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Hydrangea flowering

June 17, 2009  By Arpana Chakravarty

Growers can’t induce flowering of field hydrangeas by just controlling the photoperiod, says a University of Guelph researcher.

Growers can’t induce flowering of field hydrangeas by just controlling the photoperiod, says a University of Guelph researcher.

Contrary to European research, Prof. Theo Blom, Department of Plant Agriculture, showed that photoperiod has very little effect on the flower initiation of the hydrangea, a popular potted plant grown around the shores of Lake Ontario and Lake Erie. Potted hydrangea, Hydrangea macrophylla subsp. Macrophylla, generates $5 million in sales annually for Ontario producers.

Research results with ‘Mathilda Gutges’ hydrangea.

After testing the three critical factors that impact flowering – plant size/maturity, photoperiod and temperature – Blom says plant maturity and temperature are more important to the hydrangea than photoperiod.

“I try to make the Ontario floricultural industry stronger,” says Blom. “It is necessary to refine and add new knowledge to Ontario’s production systems. I want our growers to know what factors are most important for plant growth.”

Professor Theo Blom  
Research results with ‘Merritt’s Supreme’ hydrangea.
Research results with ‘Fire Light’ hydrangea.


Three popular cultivars used in the research
In his research, Blom used rooted tip cuttings of three commonly grown cultivars of hydrangea to see whether maturity, night temperature and/or photoperiod had an effect on the flower initiation process and before forcing the plants under normal greenhouse conditions.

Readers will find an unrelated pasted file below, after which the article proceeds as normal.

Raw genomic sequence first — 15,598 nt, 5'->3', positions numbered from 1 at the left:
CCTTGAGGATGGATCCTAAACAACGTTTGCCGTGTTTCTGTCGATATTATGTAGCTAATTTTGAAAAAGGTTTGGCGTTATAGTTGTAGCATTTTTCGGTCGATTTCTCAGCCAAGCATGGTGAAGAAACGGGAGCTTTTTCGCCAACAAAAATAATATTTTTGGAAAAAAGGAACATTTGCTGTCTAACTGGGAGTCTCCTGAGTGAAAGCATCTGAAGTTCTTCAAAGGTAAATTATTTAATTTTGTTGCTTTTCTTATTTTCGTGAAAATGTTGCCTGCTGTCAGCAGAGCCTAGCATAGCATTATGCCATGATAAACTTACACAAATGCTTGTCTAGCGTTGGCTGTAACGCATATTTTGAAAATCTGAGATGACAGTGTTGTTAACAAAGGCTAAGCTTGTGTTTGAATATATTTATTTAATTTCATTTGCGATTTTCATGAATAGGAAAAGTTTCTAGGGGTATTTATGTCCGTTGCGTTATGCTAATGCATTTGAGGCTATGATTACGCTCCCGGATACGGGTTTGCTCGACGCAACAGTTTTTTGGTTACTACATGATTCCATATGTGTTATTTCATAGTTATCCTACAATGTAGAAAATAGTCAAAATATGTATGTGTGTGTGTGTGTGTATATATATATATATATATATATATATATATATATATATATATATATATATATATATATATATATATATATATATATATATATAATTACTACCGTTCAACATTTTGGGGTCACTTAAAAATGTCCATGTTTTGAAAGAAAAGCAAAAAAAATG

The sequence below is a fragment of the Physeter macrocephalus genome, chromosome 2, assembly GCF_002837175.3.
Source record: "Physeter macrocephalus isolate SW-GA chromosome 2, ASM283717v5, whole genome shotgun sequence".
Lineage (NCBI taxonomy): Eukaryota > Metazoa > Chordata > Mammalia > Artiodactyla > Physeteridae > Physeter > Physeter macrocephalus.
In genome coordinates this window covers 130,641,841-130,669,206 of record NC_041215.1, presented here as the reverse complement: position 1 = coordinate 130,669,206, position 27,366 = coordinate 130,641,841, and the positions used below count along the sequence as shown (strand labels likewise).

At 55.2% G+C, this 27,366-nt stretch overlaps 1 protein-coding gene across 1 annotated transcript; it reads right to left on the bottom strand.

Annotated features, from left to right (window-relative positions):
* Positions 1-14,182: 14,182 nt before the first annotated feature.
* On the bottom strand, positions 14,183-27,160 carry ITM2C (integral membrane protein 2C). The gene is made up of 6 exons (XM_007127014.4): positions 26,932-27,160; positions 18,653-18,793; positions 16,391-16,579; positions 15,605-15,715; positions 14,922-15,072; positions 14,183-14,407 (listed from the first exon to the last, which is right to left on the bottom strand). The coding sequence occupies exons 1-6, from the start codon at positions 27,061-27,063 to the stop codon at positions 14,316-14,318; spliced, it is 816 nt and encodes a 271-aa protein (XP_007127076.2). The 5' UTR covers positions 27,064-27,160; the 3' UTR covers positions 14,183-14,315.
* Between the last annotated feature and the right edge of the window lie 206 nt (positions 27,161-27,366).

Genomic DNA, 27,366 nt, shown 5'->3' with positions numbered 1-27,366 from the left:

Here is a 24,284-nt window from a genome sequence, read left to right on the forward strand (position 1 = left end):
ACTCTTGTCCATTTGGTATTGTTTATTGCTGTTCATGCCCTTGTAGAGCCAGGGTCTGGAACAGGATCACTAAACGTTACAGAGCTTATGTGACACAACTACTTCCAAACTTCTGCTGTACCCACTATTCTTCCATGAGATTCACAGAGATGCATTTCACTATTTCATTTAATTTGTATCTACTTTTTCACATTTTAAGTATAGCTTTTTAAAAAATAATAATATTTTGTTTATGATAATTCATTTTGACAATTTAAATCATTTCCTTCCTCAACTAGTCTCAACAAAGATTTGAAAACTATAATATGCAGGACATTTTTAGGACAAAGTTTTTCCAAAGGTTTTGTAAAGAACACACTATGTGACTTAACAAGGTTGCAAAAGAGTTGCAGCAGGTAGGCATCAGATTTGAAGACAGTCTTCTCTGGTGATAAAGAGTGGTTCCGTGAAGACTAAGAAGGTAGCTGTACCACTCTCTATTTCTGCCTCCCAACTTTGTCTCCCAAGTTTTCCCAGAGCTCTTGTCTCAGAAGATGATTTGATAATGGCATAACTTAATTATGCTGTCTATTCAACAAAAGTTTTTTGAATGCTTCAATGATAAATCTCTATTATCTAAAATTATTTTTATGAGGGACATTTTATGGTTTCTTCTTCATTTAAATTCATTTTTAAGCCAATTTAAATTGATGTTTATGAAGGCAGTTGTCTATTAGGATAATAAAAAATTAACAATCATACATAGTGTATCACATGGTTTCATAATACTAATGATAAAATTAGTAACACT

Plants of two different maturities were moved to greenhouses that differed only in their nighttime temperature. A cool greenhouse remained at 24ºC during the day and 16ºC at night. A warm greenhouse had the same daytime temperature, but remained at the 24ºC mark during the night, as well. 

In each of the greenhouses, plants were exposed to one of two photoperiodic treatments, a short day or a long day. Both treatments consisted of a 10-hour photoperiod, but the long-day treatments were interrupted for four hours during the blackout period using incandescent lamps. After six weeks, eight weeks and 10 weeks of the temperature/photoperiod treatment, the plants were removed from the greenhouse compartment and placed in a commercial cooler to break dormancy.

Salability, size and date of flowering
Following leaf removal and at least 1,000 hours of cooling, the hydrangea were repotted and placed in a 16-18ºC ambient greenhouse and evaluated for their salability, size of flowers, plant height and date of flowering.

Before the plants went into the cooler, lower night temperatures were noted to enhance the development of the hydrangea stems, stalks and flowers (collectively referred to as the flower head  or inflorescence) for both maturities of plants, while the effect of photoperiod was minimal on the stage of inflorescence.

Blom’s findings showed the number of blooming plants depended greatly on the maturity of the cuttings at the start of the treatments, as well as on the duration of the treatments rather than the night temperature and/or photoperiod.

When the cuttings were older prior to treatment, the proportion of flowering plants after forcing was about 30 per cent greater than when the plants were younger. Also, the longer the duration of the treatment (six to 10 weeks), the higher the percentage of flowering. For every additional two weeks of treatment, flowering increased by about 20 per cent.

The greatest number of flowering plants were obtained under the warm night/short day combination, while the cool night/short day combination resulted in the fewest flowers. Plants with the long-day treatments (cool or warm nights) showed intermediate survival rates.

These results indicate that night temperature and maturity of the plant during flowering are more important than photoperiod. ■

Others involved in the research include technician Dave Kerec.

This research was funded by the trust fund of the University of Guelph greenhouse floriculture program, and a commercial grower.

Arpana Chakravarty is a writer with the SPARK (Students Promoting Awareness of Research Knowledge) program at the University of Guelph.

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